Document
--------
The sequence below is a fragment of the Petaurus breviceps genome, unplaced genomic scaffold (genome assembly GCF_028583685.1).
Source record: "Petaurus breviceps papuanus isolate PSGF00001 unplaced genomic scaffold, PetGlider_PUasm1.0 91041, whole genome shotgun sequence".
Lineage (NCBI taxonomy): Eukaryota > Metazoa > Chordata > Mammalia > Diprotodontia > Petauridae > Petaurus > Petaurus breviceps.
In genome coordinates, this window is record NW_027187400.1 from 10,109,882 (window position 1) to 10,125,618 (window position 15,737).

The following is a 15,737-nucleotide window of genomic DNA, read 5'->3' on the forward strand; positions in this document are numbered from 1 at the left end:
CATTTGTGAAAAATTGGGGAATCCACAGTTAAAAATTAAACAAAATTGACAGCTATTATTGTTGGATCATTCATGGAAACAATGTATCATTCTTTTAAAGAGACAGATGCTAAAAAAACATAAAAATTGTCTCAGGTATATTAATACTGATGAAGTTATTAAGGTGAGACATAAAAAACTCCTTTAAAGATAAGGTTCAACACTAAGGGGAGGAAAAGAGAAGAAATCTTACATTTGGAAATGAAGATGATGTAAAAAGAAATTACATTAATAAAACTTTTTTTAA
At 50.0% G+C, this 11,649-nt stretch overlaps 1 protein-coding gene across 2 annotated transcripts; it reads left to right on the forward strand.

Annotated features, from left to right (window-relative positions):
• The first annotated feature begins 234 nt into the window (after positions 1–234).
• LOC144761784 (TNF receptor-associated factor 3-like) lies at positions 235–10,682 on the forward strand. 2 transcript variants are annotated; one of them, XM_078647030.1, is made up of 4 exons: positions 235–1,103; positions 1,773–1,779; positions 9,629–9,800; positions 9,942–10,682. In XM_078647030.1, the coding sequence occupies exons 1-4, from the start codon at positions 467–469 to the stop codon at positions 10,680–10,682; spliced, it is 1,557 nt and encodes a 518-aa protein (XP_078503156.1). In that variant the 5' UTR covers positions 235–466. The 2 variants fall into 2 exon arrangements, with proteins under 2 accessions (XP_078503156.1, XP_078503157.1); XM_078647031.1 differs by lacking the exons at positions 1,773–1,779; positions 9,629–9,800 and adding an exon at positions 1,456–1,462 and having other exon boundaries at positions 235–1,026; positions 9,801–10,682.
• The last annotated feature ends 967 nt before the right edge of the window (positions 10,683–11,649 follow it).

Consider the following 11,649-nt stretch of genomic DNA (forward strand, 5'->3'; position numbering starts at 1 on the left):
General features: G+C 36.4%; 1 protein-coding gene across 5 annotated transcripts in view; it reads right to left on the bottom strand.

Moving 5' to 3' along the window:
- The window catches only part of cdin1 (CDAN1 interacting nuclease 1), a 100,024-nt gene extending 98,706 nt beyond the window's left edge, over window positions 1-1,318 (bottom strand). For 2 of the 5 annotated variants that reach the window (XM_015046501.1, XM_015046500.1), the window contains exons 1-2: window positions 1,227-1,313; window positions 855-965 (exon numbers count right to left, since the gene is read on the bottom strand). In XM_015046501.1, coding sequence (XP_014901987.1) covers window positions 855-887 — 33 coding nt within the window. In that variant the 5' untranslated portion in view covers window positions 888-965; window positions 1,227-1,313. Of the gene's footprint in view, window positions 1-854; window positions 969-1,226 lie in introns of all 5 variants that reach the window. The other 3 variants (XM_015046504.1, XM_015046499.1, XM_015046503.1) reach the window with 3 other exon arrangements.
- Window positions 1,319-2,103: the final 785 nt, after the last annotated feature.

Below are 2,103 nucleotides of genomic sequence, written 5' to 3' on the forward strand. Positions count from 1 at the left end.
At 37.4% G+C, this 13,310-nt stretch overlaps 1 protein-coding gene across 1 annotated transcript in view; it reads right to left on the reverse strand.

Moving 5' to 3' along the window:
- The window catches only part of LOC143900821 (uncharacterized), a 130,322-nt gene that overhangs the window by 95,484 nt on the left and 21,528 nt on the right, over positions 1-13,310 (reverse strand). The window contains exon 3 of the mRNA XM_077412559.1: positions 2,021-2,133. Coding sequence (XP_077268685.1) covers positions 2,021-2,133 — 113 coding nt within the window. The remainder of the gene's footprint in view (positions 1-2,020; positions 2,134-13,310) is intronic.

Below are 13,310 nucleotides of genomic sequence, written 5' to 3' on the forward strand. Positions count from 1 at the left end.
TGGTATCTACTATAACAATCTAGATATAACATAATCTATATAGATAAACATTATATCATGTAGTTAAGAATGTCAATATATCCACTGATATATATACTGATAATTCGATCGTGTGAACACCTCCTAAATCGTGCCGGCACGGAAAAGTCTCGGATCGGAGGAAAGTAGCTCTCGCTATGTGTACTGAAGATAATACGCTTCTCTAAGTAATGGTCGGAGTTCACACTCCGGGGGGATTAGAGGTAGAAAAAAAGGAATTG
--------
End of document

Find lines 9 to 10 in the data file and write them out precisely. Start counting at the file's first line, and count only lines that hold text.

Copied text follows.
• The first annotated feature begins 234 nt into the window (after positions 1–234).
• LOC144761784 (TNF receptor-associated factor 3-like) lies at positions 235–10,682 on the forward strand. 2 transcript variants are annotated; one of them, XM_078647030.1, is made up of 4 exons: positions 235–1,103; positions 1,773–1,779; positions 9,629–9,800; positions 9,942–10,682. In XM_078647030.1, the coding sequence occupies exons 1-4, from the start codon at positions 467–469 to the stop codon at positions 10,680–10,682; spliced, it is 1,557 nt and encodes a 518-aa protein (XP_078503156.1). In that variant the 5' UTR covers positions 235–466. The 2 variants fall into 2 exon arrangements, with proteins under 2 accessions (XP_078503156.1, XP_078503157.1); XM_078647031.1 differs by lacking the exons at positions 1,773–1,779; positions 9,629–9,800 and adding an exon at positions 1,456–1,462 and having other exon boundaries at positions 235–1,026; positions 9,801–10,682.